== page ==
I write this blog as a response to the new production of a play due to run at the Young Vic, London, based on Ryszard Kapuściński’s famous book The Emperor, about the final days of the reign of Haile Selassie I, emperor of Ethiopia.
The book was turned into a play in the late 80s. Salman Rushdie personally recalled the reception of the play:
Some years later, a stage production of The Emperor, put on in London at the Royal Court Theatre (an English adaptation of one of those mentioned by Ren Weschler), led to one of the most surrealist political demonstrations I have ever seen. (And I say this as someone whose work has occasionally led to protest; I’m something of a connoisseur of the form.) Outside of the Royal Court Theatre, in Sloane Square, there was a protest that only Kapuscinski could have conjured up. Half of the demonstrators wore extremely expensive suits and carried rather well printed placards and were members of the old Ethiopian monarchist party, which objected to his portrayal of Haile Selassie, because, after all, he had been their emperor. The other half of the demonstration were people in knitted hats and dreadlocks who were Rastafarians and thought of Haile Selassie as God and objected to the blasphemy of Ryszard’s portrayal. So you had on the one hand ganja-smoking Rastas and on the other the cigar-smoking Ethiopians. And I thought, this book must be doing something right.
Good for Salman.
I wonder, though, what did he actually know of Haile Selassie I, or Ethiopia, or of Rastafari?
Or did that not matter?
Was the spectacle sufficient in that it was abstractly amusing for its gothic mix?
But knowledge of things African has never been needed to judge things African.
Kapuściński, the famous Polish war correspondent of the Cold War certainly had vast experience in and of the African continent. Yet his book on Haile Selassie I is largely a fiction. It is a work of art. And people treat it as an actual biography. Kapuściński was never entirely honest as to the nature and purpose of his book, although it is true that he wrote it more as a poem on courtiers than he did on the reign of the Emperor. Still, he never stopped the overwhelminging majority of readers from reading it as a factual biography of Haile Selassie I. It must have surprised many readers to learn of his positive assessment of His Majesty in his later years.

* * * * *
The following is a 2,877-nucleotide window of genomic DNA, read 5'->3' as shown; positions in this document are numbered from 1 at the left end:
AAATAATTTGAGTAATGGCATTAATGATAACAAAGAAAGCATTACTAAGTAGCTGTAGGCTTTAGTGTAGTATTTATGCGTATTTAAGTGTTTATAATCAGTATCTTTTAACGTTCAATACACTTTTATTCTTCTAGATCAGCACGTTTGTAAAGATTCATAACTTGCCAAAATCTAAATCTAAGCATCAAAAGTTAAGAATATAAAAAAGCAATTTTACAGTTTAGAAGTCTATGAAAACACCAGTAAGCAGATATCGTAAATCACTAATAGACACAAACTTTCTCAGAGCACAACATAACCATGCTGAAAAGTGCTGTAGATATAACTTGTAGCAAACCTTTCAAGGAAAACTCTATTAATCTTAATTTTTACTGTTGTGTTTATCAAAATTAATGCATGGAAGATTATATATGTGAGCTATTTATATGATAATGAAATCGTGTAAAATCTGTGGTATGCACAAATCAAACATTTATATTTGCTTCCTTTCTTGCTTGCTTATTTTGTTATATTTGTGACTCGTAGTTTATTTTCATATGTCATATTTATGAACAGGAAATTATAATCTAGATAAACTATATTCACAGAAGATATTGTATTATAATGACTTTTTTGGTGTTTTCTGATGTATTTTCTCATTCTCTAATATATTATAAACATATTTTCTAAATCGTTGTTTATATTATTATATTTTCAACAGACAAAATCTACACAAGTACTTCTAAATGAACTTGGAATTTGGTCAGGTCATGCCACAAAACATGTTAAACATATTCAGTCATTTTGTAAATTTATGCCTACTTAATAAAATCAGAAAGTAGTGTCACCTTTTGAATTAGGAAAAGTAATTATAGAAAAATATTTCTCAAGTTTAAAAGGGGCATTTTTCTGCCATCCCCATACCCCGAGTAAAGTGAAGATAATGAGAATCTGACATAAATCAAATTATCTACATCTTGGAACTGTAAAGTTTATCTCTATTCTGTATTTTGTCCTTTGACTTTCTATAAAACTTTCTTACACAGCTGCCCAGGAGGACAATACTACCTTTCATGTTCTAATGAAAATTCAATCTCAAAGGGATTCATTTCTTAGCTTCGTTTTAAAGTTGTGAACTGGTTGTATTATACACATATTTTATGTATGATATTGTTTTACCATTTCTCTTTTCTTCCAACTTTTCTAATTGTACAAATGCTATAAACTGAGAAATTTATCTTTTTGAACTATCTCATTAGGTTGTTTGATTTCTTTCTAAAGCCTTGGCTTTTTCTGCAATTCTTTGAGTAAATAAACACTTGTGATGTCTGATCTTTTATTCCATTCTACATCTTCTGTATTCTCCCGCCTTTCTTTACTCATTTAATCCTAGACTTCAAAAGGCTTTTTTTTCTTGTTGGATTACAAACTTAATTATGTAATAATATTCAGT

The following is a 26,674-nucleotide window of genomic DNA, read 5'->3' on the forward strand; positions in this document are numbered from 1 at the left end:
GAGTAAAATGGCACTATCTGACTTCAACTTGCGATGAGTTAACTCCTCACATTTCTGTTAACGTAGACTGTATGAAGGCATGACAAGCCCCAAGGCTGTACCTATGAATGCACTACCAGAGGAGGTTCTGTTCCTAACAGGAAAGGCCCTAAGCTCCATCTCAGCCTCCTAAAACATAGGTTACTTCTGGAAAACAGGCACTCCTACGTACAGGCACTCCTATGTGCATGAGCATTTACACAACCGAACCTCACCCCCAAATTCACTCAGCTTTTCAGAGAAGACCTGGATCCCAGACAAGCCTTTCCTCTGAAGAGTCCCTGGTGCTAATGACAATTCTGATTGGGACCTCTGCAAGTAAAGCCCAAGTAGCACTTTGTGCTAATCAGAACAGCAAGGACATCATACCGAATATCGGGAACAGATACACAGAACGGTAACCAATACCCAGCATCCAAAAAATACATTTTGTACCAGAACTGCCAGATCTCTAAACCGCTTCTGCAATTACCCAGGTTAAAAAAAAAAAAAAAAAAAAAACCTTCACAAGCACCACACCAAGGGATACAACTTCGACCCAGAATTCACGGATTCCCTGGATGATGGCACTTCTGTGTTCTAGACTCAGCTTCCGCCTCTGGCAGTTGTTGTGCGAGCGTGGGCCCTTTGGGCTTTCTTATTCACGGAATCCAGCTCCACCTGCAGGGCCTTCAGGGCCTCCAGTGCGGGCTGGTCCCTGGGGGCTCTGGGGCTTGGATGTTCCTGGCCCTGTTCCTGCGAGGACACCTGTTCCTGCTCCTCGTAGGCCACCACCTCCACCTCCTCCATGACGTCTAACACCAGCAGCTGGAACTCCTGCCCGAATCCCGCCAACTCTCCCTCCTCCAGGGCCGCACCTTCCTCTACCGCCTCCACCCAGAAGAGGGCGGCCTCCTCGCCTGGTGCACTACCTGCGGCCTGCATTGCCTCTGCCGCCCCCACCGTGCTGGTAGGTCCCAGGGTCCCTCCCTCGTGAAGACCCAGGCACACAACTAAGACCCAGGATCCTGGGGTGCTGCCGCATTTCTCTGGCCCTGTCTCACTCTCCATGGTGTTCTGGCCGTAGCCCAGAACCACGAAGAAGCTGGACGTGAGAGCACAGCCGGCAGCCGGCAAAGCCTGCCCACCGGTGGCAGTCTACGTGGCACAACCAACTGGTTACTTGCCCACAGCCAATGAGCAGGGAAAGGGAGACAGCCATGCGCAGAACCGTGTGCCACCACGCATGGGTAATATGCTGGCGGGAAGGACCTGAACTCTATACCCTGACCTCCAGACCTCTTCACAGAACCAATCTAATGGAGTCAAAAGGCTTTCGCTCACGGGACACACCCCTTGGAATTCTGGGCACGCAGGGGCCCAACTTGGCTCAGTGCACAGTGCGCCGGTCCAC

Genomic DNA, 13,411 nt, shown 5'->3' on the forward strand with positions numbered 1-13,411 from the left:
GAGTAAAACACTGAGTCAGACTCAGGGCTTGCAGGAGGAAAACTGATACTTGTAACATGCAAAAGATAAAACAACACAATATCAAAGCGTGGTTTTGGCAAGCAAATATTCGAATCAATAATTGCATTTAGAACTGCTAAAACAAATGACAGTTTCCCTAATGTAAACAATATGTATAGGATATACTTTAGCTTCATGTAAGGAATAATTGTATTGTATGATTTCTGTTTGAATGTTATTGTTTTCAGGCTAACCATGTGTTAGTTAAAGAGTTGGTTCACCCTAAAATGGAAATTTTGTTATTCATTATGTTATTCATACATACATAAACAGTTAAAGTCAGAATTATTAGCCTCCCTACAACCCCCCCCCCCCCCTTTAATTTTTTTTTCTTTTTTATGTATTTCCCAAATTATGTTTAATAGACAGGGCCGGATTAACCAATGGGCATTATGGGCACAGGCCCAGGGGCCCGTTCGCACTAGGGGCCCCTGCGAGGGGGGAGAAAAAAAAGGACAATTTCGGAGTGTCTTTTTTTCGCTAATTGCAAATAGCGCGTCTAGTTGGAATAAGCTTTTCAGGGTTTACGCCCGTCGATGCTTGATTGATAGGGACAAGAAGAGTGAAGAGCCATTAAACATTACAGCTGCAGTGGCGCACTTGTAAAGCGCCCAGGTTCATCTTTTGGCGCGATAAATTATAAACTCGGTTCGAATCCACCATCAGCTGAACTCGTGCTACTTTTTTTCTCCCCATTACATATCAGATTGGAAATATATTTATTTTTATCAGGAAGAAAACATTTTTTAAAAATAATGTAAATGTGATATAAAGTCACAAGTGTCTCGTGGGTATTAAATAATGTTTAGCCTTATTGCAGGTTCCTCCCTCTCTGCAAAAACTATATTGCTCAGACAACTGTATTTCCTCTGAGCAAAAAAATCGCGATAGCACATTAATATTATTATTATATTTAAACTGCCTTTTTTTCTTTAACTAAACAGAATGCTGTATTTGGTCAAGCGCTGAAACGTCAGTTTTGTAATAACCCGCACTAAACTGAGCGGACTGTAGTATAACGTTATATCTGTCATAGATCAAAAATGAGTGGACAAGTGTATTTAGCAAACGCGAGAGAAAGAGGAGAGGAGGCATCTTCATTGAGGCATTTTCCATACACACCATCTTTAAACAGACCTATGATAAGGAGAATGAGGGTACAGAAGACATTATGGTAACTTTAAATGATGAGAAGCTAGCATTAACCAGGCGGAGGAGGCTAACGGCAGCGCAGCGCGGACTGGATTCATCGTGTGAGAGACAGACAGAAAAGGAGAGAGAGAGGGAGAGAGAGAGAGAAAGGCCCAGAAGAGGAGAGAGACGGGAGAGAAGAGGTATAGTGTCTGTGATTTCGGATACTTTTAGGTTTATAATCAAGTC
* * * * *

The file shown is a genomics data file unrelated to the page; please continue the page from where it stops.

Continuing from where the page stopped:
That being said, take the book’s infamous first “report” from an informant in the royal court: it is about the Emperor’s little dog, Lulu, who was allowed to piss on the feet of dignitaries.
The amount of times I have heard this story repeated as fact. It is FICTION. The only truth in the story is the existence of a dog called Lulu. Any amateur reader of Ethiopian society and culture would know that this would NEVER have happened. Just as unlikely as Queen Elizabeth II allowing her corgis to piss on the feet of dignitaries.
Yet the complex, dynamic, and CENTRAL part that Haile Selassie I played in Ethiopian, African and World History in the 20th century is reduced in the popular mindset to dog piss.